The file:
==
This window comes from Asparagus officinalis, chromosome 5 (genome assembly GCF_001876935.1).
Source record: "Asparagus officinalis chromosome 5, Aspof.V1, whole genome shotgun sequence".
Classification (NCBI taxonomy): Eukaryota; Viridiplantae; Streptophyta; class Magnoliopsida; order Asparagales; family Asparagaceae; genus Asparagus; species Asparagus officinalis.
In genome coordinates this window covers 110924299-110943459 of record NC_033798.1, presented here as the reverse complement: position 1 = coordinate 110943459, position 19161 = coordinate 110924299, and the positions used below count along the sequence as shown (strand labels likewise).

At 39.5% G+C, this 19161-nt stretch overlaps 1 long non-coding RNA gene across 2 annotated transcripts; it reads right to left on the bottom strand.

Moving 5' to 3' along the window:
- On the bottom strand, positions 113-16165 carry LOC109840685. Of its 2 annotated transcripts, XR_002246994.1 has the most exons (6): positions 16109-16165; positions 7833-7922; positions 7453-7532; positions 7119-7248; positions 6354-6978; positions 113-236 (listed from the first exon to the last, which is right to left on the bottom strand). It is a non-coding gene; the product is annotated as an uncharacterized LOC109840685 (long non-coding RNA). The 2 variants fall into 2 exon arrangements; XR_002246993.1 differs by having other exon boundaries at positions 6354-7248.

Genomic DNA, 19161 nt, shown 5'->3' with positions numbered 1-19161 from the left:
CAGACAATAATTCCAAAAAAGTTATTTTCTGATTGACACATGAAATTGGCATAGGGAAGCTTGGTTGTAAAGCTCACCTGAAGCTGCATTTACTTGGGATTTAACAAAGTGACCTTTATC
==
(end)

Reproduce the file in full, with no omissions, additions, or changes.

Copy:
This window comes from Asparagus officinalis, chromosome 5 (genome assembly GCF_001876935.1).
Source record: "Asparagus officinalis chromosome 5, Aspof.V1, whole genome shotgun sequence".
Classification (NCBI taxonomy): Eukaryota; Viridiplantae; Streptophyta; class Magnoliopsida; order Asparagales; family Asparagaceae; genus Asparagus; species Asparagus officinalis.
In genome coordinates this window covers 110924299-110943459 of record NC_033798.1, presented here as the reverse complement: position 1 = coordinate 110943459, position 19161 = coordinate 110924299, and the positions used below count along the sequence as shown (strand labels likewise).

At 39.5% G+C, this 19161-nt stretch overlaps 1 long non-coding RNA gene across 2 annotated transcripts; it reads right to left on the bottom strand.

Moving 5' to 3' along the window:
- On the bottom strand, positions 113-16165 carry LOC109840685. Of its 2 annotated transcripts, XR_002246994.1 has the most exons (6): positions 16109-16165; positions 7833-7922; positions 7453-7532; positions 7119-7248; positions 6354-6978; positions 113-236 (listed from the first exon to the last, which is right to left on the bottom strand). It is a non-coding gene; the product is annotated as an uncharacterized LOC109840685 (long non-coding RNA). The 2 variants fall into 2 exon arrangements; XR_002246993.1 differs by having other exon boundaries at positions 6354-7248.

Genomic DNA, 19161 nt, shown 5'->3' with positions numbered 1-19161 from the left:
CAGACAATAATTCCAAAAAAGTTATTTTCTGATTGACACATGAAATTGGCATAGGGAAGCTTGGTTGTAAAGCTCACCTGAAGCTGCATTTACTTGGGATTTAACAAAGTGACCTTTATC